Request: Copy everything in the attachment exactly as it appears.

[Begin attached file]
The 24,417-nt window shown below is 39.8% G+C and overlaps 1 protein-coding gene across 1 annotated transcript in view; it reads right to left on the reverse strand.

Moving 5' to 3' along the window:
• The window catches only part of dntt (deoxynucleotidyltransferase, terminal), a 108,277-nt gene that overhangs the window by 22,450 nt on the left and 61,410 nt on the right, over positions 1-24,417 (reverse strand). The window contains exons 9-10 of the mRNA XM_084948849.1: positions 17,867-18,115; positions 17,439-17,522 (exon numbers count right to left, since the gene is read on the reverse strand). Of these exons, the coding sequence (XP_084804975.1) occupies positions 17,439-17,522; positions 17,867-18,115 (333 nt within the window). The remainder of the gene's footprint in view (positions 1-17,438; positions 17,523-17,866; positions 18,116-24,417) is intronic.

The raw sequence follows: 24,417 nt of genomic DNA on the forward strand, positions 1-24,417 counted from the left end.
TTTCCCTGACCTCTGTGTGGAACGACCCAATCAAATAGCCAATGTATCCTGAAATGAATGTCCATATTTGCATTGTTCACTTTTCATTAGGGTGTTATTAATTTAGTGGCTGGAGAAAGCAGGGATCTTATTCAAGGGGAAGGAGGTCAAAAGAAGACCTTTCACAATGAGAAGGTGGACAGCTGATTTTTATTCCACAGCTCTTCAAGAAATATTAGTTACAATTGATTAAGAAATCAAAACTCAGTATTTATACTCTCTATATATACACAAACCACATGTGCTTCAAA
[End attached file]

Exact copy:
The 24,417-nt window shown below is 39.8% G+C and overlaps 1 protein-coding gene across 1 annotated transcript in view; it reads right to left on the reverse strand.

Moving 5' to 3' along the window:
• The window catches only part of dntt (deoxynucleotidyltransferase, terminal), a 108,277-nt gene that overhangs the window by 22,450 nt on the left and 61,410 nt on the right, over positions 1-24,417 (reverse strand). The window contains exons 9-10 of the mRNA XM_084948849.1: positions 17,867-18,115; positions 17,439-17,522 (exon numbers count right to left, since the gene is read on the reverse strand). Of these exons, the coding sequence (XP_084804975.1) occupies positions 17,439-17,522; positions 17,867-18,115 (333 nt within the window). The remainder of the gene's footprint in view (positions 1-17,438; positions 17,523-17,866; positions 18,116-24,417) is intronic.

The raw sequence follows: 24,417 nt of genomic DNA on the forward strand, positions 1-24,417 counted from the left end.
TTTCCCTGACCTCTGTGTGGAACGACCCAATCAAATAGCCAATGTATCCTGAAATGAATGTCCATATTTGCATTGTTCACTTTTCATTAGGGTGTTATTAATTTAGTGGCTGGAGAAAGCAGGGATCTTATTCAAGGGGAAGGAGGTCAAAAGAAGACCTTTCACAATGAGAAGGTGGACAGCTGATTTTTATTCCACAGCTCTTCAAGAAATATTAGTTACAATTGATTAAGAAATCAAAACTCAGTATTTATACTCTCTATATATACACAAACCACATGTGCTTCAAA